Scott Spencer spoke of the urgency of the tunnel project. The key point of his remarks was that Confronting a crisis to create a mutually beneficial opportunity for peace is the best way to avoid a wider war. Waiting for a war to go away is not an option thus the urgency of now to take action to save lives and secure the peace that is vital for the greatness of all nations.

As a railway consultant for many railway companies in the world, he usually speaks about the engineering, operating and environmental characteristics of building an 8000 kilometers-long railroad linking the United States and Canada with Russia and China via the 53-mile tunnel under the Bering Strait. However, instead he emphasized the urgency of now: about how this project can be part of a mutually beneficial diplomacy initiative to end the war between Ukraine and Russia.

Hon. Mead Treadwell

The Honorable Mead Treadwell was Lt. Governor of Alaska from 2010 to 2014). Today, he runs his own consultancy called Treadwell Development. Lt. Governor Treadwell is a longtime close friend of The Washington Times. He came to our office to discuss our plans for this meeting but was unable to be at our event in person because of another conference he was going to attend in Alaska.

All his life, he as worked to develop ties with Russia, as our closest neighbor in the Arctic region. He said, “In good times, and bad times between the U.S. and Russia, and that includes strengthening economic, personal, and cultural relations with Russia. In the Arctic, many Russian citizens are not just neighbors with Alaskans, they are brothers, cousins, grandparents: family. Whether our nations are friends or adversaries – and we’ve seen both, sadly, several times in our lives – it’s important to remember that we are all people, we want peace, and we love our children too.”

Dr. Victor Razbegin

Dr. Victor Razbegin is a Russian scientist and government official. He is currently Director of the Interdepartmental Centre for Integrated Regional Transport Projects. Before that he worked at the Russian Ministry of Economic Development as Vice-Chairman of the Council for Productive Forces. He is also a  Co-founder of The Intercontinental Railway who served on the Russia end of that NGO as the the counterpart of Scott Spence. Dr. Razbegin’s topic was “Russia’s Readiness and Willingness” to build the Bering Strait Connector. He is a vocal advocate for the tunnel being an aid to the promotion of peace and a reduction of tensions between Russia and the U.S.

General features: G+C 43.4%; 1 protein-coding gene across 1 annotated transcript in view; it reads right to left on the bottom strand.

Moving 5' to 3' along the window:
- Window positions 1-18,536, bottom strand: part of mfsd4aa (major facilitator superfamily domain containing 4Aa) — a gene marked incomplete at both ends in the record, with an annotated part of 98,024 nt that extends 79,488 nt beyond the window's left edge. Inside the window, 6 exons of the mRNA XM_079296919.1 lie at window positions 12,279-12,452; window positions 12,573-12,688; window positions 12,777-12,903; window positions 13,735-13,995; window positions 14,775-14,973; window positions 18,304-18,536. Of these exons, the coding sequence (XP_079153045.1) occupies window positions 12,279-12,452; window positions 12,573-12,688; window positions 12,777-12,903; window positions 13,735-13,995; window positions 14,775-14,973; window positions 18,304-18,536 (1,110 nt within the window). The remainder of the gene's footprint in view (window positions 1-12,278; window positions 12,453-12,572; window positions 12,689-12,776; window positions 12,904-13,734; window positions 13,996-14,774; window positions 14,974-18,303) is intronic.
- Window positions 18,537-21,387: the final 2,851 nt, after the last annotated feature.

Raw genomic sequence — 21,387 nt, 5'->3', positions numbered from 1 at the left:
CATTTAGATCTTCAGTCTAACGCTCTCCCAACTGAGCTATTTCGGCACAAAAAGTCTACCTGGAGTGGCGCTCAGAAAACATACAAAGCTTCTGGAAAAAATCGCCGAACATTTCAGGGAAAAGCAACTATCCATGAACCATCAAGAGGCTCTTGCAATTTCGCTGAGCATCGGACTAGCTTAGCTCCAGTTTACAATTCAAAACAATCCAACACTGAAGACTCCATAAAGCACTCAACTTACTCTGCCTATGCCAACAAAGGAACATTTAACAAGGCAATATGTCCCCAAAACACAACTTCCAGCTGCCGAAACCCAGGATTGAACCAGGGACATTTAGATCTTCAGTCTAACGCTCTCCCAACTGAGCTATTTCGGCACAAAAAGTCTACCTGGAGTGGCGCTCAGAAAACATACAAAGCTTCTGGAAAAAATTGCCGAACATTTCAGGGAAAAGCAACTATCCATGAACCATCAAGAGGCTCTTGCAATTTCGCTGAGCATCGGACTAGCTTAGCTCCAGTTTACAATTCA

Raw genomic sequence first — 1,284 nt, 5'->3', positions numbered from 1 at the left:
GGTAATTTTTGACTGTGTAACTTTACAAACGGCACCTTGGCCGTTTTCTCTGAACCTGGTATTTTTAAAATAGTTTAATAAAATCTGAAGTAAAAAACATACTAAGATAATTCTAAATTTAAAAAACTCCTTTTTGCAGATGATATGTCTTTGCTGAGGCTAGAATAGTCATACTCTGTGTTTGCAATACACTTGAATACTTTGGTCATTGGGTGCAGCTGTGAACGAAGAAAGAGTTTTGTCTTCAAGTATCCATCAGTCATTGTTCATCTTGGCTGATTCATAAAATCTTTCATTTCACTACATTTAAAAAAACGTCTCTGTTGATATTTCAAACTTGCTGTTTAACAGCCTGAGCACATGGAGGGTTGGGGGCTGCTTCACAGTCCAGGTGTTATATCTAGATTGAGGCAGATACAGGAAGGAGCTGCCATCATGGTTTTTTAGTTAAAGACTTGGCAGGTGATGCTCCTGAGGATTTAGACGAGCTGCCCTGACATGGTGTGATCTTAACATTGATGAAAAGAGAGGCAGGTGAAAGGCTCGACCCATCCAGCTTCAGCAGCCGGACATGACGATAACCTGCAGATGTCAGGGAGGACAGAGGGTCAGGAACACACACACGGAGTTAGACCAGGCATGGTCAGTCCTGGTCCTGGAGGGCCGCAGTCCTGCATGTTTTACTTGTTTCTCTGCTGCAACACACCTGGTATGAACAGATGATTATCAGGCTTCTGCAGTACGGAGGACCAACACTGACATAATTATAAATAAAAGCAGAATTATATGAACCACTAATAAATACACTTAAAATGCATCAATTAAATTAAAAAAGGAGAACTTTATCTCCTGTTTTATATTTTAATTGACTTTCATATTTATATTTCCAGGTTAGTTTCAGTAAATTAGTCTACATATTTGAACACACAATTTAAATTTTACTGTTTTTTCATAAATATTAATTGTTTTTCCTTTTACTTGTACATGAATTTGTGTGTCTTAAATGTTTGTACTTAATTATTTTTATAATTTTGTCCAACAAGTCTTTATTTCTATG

Mr. Eugene Harnett

Mr. Eugene Harnett has lived in Alaska for many years as a church pastor. He is a former East Garden security guard. Today, he is chief-of-staff for a conservative member of the Alaska State House of Representatives.

He spoke of the need for a think tank devoted to the Bering Strait connector to Russia. There needs to be a place where people can meet and the best ideas can be distilled and put into practice. He said, “the think tank would be the yeast to make the dough rise.”

Right now, there is no one place where everyone can gather. Dr. Razbegin in Russia, also said the people working on the tunnel project in the U.S. and Russia (and China), need to meet regularly in order to move forward.

Mr. Louis Cerny

Mr. Louis Cerny, although semi-retired, is active as a consultant with the major railway companies of the world. He has been involved in railways since the early 1960s, and is the former Executive Director of the American Railway Engineering Association. His specialty is designing large-scale steel bridges, tunnels and railroad systems. He understands the technical challenges of building railroads in the most harsh conditions, such as permafrost and extremely cold weather.

For the project to go forward there will need to be reasonably good relations between the US and Russia. The direction of history can shift quickly, and we need to have the project plans developed and ready to go, to take advantage of any favorable turns in U.S.-Russia relations.

One of the benefits of the project is that a tunnel will greatly reduce the need for new port facilities and ocean shipping, So we can expect some opposition from container ship companies and contractors who build ports.

The cost of the Bering Strait tunnel is estimated at around 120 billion US dollars. If the tunnel and connecting railways require 15 years to complete, the total cost will be less than 1 percent of the combined military spending of the U.S. and Russia during that time.

Dr. Masoyoshi Kajikuri

Dr. Kajikuri serves as Chairman of the Japan Korea Tunnel Project. He sent a video in which he testified to the vision of UPF Founders, Dr Sun Myung Moon and Dr Hak Ja Han, to connect Japan and South Korea with North Korea and the rest of the world.

He showed the advanced development of Japan’s thinking about the tunnel. He showed the 600-meter test tunnel that had been constructed, and practical plans for the completion of a tunnel from Japan to Korea.